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Wade v. Pacific Coast Elev. Co.

Supreme Court of Idaho
Oct 26, 1942
129 P.2d 894 (Idaho 1942)


In Wade v. Pacific Coast Elevator Co., 64 Idaho 176, 129 P.2d 894, a much stronger showing was made than is presented here. This court concluded that the decedent did not come within the provisions of the Workmen's Compensation Act.

Summary of this case from In re Smith


No. 7038.

September 25, 1942. Rehearing denied October 26, 1942.

APPEAL from the Industrial Accident Board.

From order denying claim for compensation and dismissing petition, plaintiff has appealed. Affirmed.

Jones, Pomeroy Jones and Chas. T. Cotant for appellant.

To constitute "accident" within Workmen's Compensation Act, it is not necessary that the workmen trip or fall, or that machinery fail, but an "accident" occurs in doing what workman habitually does, if any unexpected, undesigned, unlooked for, or untoward event or mishap, connected with or growing out of the employment takes place. Pinson vs. Minidoka Highway District, 61 Idaho 731 ( 106 P.2d 1020); McNeil vs. Panhandle Lumber Co., 34 Idaho 773, 203 P. 1068; In re Larson, 48 Idaho 136, 279 P. 1087; Cook v. Winget, 60 Idaho 561, 94 P.2d, 676; Hieronymus v. Stone's Food Stores, Inc., 60 Idaho 727, 96 P.2d 435.

Where an employee while engaged in the work of his employment aggravates or accelerates coronary thrombosis from which he is suffering thereby hastening his death, constitutes a personal injury by accident which is compensable under the Workmen's Compensation Laws. ( Aranguena v. Triumph Mining Co., et al, 126 P.2d 17; Schirmer v. Cedar County Farmers Telephone Co. (Neb.), 296 N.W. 875; In re Soran, 47 Idaho 483; Larson v. Blackwell Lumber Co., 48 Idaho 136; 279 P. 1087.)

Merrill Merrill for respondents.

The court will not disturb the findings of the Industrial Accident Board where such findings are based on competent evidence even though there may be a conflict in the evidence. Golay v. Stoddard, 60 Idaho 612, 105 P.2d 1002; Knight v. Younkin, 61 Idaho 612, 105 P.2d 456; Strouse v. Hercules Min. Co., 51 Idaho 7, 1 P.2d 203.)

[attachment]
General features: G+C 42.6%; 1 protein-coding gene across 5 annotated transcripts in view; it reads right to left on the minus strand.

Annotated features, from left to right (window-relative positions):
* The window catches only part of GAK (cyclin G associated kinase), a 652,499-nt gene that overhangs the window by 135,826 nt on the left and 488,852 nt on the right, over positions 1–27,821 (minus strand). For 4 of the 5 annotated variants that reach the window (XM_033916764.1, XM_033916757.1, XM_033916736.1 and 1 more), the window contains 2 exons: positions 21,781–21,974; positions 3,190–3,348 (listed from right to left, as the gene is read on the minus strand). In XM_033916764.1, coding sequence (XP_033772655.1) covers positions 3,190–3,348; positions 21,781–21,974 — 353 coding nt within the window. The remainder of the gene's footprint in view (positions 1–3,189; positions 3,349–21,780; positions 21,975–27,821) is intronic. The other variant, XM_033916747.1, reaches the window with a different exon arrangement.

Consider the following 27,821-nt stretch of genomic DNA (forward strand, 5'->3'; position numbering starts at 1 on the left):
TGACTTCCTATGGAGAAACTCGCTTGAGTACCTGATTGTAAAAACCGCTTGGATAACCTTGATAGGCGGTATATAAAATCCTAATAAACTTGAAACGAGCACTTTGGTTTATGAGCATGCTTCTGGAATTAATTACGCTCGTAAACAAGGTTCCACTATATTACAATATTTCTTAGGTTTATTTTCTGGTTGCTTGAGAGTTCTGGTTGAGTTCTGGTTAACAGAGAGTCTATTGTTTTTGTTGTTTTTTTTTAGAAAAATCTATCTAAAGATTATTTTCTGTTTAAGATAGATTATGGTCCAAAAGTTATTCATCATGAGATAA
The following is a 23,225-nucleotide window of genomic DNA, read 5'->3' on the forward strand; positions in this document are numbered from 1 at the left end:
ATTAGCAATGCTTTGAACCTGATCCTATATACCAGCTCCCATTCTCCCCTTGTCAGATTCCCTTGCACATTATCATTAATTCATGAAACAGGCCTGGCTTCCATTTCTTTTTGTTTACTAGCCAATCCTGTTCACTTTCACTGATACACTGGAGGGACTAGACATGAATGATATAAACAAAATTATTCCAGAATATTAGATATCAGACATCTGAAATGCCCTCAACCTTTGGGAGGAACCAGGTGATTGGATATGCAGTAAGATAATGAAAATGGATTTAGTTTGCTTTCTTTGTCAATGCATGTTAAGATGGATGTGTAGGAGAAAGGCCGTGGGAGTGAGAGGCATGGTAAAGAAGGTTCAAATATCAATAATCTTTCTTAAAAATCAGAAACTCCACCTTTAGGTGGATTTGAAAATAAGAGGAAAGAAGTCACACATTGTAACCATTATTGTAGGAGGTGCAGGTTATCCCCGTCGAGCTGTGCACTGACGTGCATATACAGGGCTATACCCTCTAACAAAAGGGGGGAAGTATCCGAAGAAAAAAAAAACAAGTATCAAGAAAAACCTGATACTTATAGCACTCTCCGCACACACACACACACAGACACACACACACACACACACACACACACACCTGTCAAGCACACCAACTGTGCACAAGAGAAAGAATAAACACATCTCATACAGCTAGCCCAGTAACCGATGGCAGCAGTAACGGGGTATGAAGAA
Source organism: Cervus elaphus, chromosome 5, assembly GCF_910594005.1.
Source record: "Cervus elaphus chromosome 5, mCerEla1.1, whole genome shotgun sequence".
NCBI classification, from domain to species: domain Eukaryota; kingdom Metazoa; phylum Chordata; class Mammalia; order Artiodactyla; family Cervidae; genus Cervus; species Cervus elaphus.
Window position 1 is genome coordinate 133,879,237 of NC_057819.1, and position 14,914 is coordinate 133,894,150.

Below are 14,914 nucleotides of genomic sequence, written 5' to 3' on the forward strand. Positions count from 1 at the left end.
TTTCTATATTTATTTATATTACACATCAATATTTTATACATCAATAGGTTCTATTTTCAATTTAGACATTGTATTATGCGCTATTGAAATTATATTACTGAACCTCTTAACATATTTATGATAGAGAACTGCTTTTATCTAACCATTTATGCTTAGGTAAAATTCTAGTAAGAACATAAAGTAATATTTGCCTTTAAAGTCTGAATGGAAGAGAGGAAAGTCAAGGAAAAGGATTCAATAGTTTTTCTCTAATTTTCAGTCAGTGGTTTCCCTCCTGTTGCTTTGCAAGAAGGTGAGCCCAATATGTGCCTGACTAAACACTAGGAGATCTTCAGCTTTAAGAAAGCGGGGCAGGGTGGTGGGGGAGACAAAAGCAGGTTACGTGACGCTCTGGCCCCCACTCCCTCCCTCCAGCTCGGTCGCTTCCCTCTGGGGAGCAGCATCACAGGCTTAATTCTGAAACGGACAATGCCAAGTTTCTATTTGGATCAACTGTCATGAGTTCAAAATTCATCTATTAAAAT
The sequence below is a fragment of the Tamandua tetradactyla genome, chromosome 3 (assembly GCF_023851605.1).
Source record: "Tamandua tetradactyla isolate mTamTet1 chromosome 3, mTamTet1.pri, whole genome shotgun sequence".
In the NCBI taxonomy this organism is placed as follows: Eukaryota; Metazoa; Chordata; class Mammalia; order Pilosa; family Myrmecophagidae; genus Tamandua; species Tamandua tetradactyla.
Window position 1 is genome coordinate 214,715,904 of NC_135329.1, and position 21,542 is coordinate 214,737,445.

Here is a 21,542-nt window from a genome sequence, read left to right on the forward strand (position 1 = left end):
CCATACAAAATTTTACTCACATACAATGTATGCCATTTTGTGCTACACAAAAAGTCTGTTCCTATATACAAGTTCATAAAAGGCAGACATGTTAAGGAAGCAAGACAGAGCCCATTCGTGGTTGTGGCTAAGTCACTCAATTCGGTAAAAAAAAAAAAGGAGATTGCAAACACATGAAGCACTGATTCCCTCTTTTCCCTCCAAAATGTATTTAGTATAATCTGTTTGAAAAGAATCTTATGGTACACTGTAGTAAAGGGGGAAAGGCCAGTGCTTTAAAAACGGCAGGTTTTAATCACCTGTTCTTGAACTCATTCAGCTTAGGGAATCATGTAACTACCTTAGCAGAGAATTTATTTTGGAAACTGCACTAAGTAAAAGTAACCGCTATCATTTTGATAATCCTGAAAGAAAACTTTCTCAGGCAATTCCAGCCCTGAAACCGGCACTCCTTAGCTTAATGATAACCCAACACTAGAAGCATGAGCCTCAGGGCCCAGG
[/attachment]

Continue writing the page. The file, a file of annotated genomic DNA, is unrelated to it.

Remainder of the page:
Death from coronary embolism, or similar ailments, occuring while the employee is at work, not caused by any objective happening outside his usual work, even though it be accelerated by the necessary exertion incident to his employment, is not the result of an accident and compensation cannot be recovered. Pierce v. Phelps-Dodge Corporation, (Ariz.) 26 P.2d 1017; Rowe v. Goldberg Film Delivery Lines, (Ariz.) 72 P.2d 432; Maas v. Otis Elevator Company, (Pa.) 12 Atl. (2d) 814; Royko v. Logan Coal Co., (Pa.) 22 Atl. (2d) 434; Guthrie v. Detroit Shipbuilding Co., (Mich.) 167 N.W. 37.)

John Franklin Wade commenced working for the Pacific Coast Elevator Company (respondent) as a seasonal employee, in August, 1938. Between June and September, 1941, Wade was regularly employed by respondent, working ten hours a day, beginning at 7 o'clock in the morning. He was the mill or elevator foreman of the company,

"and his job was to see that the men who were working for us [company] did their work properly and that the wheat went into the proper bins, that the trucks were weighed correctly, that the wheat was properly graded on the testing scales and make out the scale tags, and keep a copy and one for the elevator, direct where the sacks of wheat should be piled outside, if necessary, and which bin the wheat should go into, and generally see that the work was properly conducted . . . . He would help unload a load of wheat once in a while — it was part of his job."

In order to inspect the bins, where the wheat was being stored, Wade climbed a 47-foot vertical ladder "Sometimes once or twice a day and sometimes three or four times."